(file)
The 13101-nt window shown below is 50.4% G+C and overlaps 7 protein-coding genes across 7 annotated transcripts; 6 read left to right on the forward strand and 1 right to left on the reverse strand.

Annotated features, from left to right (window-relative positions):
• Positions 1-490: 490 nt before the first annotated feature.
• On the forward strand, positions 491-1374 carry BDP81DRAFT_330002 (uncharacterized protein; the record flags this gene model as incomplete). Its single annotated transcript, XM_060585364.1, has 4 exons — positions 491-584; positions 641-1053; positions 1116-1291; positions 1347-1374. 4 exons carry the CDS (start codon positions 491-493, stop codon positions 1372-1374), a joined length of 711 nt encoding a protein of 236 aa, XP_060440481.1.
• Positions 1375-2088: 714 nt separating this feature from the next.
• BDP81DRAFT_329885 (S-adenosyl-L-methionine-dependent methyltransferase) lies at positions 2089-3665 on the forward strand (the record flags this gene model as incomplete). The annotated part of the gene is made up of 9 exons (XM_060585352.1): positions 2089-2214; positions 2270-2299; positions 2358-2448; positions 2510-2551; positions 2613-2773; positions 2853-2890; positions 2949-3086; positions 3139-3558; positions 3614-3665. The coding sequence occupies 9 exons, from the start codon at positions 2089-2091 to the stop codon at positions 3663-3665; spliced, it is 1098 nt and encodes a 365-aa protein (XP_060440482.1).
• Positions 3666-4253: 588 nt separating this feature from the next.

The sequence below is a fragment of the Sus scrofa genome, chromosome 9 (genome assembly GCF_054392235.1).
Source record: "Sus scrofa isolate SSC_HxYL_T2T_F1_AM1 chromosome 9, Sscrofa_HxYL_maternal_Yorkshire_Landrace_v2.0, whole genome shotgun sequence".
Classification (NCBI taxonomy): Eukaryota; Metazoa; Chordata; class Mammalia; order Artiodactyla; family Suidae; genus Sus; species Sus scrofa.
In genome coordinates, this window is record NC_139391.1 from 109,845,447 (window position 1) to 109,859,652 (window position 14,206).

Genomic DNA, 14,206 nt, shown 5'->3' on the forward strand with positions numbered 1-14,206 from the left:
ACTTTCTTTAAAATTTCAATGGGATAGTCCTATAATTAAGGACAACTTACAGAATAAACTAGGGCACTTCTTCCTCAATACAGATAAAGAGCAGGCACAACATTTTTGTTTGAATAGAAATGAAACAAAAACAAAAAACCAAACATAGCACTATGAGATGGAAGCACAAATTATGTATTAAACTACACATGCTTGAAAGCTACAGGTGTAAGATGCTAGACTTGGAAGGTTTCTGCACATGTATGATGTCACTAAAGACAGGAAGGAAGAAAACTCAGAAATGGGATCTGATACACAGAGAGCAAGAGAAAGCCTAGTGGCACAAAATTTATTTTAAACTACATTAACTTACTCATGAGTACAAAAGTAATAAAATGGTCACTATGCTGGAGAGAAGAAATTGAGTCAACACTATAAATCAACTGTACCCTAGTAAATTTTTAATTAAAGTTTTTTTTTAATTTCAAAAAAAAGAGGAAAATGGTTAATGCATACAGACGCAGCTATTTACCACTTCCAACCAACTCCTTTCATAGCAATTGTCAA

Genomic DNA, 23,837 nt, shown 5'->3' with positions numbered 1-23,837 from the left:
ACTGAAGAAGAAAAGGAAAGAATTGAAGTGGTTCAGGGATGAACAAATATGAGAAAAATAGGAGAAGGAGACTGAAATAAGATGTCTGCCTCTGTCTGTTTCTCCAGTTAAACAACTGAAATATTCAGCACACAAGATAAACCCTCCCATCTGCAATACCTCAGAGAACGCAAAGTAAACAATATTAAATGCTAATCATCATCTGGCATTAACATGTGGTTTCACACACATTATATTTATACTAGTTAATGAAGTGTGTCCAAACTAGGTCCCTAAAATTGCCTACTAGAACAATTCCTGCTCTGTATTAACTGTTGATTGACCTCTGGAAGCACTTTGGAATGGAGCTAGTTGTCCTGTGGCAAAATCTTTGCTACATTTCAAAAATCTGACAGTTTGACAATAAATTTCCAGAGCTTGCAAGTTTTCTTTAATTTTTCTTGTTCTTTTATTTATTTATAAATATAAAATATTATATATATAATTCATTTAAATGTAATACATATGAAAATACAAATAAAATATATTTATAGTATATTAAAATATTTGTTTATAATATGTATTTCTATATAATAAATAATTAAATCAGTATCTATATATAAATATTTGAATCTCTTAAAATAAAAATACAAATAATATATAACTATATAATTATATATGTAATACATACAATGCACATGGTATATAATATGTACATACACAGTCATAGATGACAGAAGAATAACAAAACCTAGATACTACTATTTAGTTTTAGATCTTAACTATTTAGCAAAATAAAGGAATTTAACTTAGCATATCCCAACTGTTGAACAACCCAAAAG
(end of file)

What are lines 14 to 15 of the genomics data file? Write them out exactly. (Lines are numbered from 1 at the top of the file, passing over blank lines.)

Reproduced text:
Genomic DNA, 23,837 nt, shown 5'->3' with positions numbered 1-23,837 from the left:
ACTGAAGAAGAAAAGGAAAGAATTGAAGTGGTTCAGGGATGAACAAATATGAGAAAAATAGGAGAAGGAGACTGAAATAAGATGTCTGCCTCTGTCTGTTTCTCCAGTTAAACAACTGAAATATTCAGCACACAAGATAAACCCTCCCATCTGCAATACCTCAGAGAACGCAAAGTAAACAATATTAAATGCTAATCATCATCTGGCATTAACATGTGGTTTCACACACATTATATTTATACTAGTTAATGAAGTGTGTCCAAACTAGGTCCCTAAAATTGCCTACTAGAACAATTCCTGCTCTGTATTAACTGTTGATTGACCTCTGGAAGCACTTTGGAATGGAGCTAGTTGTCCTGTGGCAAAATCTTTGCTACATTTCAAAAATCTGACAGTTTGACAATAAATTTCCAGAGCTTGCAAGTTTTCTTTAATTTTTCTTGTTCTTTTATTTATTTATAAATATAAAATATTATATATATAATTCATTTAAATGTAATACATATGAAAATACAAATAAAATATATTTATAGTATATTAAAATATTTGTTTATAATATGTATTTCTATATAATAAATAATTAAATCAGTATCTATATATAAATATTTGAATCTCTTAAAATAAAAATACAAATAATATATAACTATATAATTATATATGTAATACATACAATGCACATGGTATATAATATGTACATACACAGTCATAGATGACAGAAGAATAACAAAACCTAGATACTACTATTTAGTTTTAGATCTTAACTATTTAGCAAAATAAAGGAATTTAACTTAGCATATCCCAACTGTTGAACAACCCAAAAG